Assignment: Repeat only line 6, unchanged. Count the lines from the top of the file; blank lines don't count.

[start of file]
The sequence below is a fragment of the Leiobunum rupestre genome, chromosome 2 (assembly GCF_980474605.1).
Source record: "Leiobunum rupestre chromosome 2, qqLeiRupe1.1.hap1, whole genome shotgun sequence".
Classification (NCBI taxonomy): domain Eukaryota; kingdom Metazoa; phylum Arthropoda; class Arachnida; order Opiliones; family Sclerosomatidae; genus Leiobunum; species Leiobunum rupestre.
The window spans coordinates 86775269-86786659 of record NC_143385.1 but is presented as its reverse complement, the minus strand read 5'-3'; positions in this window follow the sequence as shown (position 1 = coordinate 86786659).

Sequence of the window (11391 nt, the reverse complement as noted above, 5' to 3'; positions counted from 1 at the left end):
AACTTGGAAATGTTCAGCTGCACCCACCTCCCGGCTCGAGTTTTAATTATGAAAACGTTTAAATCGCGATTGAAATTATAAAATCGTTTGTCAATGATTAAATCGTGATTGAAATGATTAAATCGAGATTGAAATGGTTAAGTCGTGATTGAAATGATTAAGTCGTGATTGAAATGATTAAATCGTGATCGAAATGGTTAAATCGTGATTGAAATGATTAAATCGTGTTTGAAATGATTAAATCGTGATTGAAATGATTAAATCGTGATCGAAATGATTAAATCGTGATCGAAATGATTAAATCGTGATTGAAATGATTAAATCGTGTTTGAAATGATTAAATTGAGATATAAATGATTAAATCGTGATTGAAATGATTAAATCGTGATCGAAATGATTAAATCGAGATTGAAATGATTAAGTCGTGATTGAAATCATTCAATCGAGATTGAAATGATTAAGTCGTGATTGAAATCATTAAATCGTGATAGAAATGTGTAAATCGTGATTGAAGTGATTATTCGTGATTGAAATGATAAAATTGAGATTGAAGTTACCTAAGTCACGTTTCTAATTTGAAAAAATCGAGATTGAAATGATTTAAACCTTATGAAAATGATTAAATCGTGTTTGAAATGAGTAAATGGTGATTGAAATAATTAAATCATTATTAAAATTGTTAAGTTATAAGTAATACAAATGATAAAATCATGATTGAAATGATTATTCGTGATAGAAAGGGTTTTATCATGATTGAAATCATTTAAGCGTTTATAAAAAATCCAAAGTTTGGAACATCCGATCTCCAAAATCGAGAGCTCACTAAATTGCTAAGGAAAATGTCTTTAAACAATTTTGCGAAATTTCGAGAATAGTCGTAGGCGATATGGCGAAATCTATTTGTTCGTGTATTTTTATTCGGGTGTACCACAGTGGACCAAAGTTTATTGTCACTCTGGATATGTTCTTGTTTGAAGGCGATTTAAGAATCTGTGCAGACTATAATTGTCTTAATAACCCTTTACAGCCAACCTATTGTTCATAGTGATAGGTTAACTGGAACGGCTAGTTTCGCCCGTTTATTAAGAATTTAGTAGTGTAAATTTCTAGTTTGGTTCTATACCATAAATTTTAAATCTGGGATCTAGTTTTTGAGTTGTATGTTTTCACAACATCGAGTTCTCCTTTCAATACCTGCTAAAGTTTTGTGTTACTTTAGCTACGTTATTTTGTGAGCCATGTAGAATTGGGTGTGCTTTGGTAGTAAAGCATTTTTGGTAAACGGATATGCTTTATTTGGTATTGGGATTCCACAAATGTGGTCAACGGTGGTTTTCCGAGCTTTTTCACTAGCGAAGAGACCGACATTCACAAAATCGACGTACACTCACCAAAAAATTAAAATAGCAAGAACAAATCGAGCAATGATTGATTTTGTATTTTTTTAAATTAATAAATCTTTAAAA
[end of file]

AACTTGGAAATGTTCAGCTGCACCCACCTCCCGGCTCGAGTTTTAATTATGAAAACGTTTAAATCGCGATTGAAATTATAAAATCGTTTGTCAATGATTAAATCGTGATTGAAATGATTAAATCGAGATTGAAATGGTTAAGTCGTGATTGAAATGATTAAGTCGTGATTGAAATGATTAAATCGTGATCGAAATGGTTAAATCGTGATTGAAATGATTAAATCGTGTTTGAAATGATTAAATCGTGATTGAAATGATTAAATCGTGATCGAAATGATTAAATCGTGATCGAAATGATTAAATCGTGATTGAAATGATTAAATCGTGTTTGAAATGATTAAATTGAGATATAAATGATTAAATCGTGATTGAAATGATTAAATCGTGATCGAAATGATTAAATCGAGATTGAAATGATTAAGTCGTGATTGAAATCATTCAATCGAGATTGAAATGATTAAGTCGTGATTGAAATCATTAAATCGTGATAGAAATGTGTAAATCGTGATTGAAGTGATTATTCGTGATTGAAATGATAAAATTGAGATTGAAGTTACCTAAGTCACGTTTCTAATTTGAAAAAATCGAGATTGAAATGATTTAAACCTTATGAAAATGATTAAATCGTGTTTGAAATGAGTAAATGGTGATTGAAATAATTAAATCATTATTAAAATTGTTAAGTTATAAGTAATACAAATGATAAAATCATGATTGAAATGATTATTCGTGATAGAAAGGGTTTTATCATGATTGAAATCATTTAAGCGTTTATAAAAAATCCAAAGTTTGGAACATCCGATCTCCAAAATCGAGAGCTCACTAAATTGCTAAGGAAAATGTCTTTAAACAATTTTGCGAAATTTCGAGAATAGTCGTAGGCGATATGGCGAAATCTATTTGTTCGTGTATTTTTATTCGGGTGTACCACAGTGGACCAAAGTTTATTGTCACTCTGGATATGTTCTTGTTTGAAGGCGATTTAAGAATCTGTGCAGACTATAATTGTCTTAATAACCCTTTACAGCCAACCTATTGTTCATAGTGATAGGTTAACTGGAACGGCTAGTTTCGCCCGTTTATTAAGAATTTAGTAGTGTAAATTTCTAGTTTGGTTCTATACCATAAATTTTAAATCTGGGATCTAGTTTTTGAGTTGTATGTTTTCACAACATCGAGTTCTCCTTTCAATACCTGCTAAAGTTTTGTGTTACTTTAGCTACGTTATTTTGTGAGCCATGTAGAATTGGGTGTGCTTTGGTAGTAAAGCATTTTTGGTAAACGGATATGCTTTATTTGGTATTGGGATTCCACAAATGTGGTCAACGGTGGTTTTCCGAGCTTTTTCACTAGCGAAGAGACCGACATTCACAAAATCGACGTACACTCACCAAAAAATTAAAATAGCAAGAACAAATCGAGCAATGATTGATTTTGTATTTTTTTAAATTAATAAATCTTTAAAA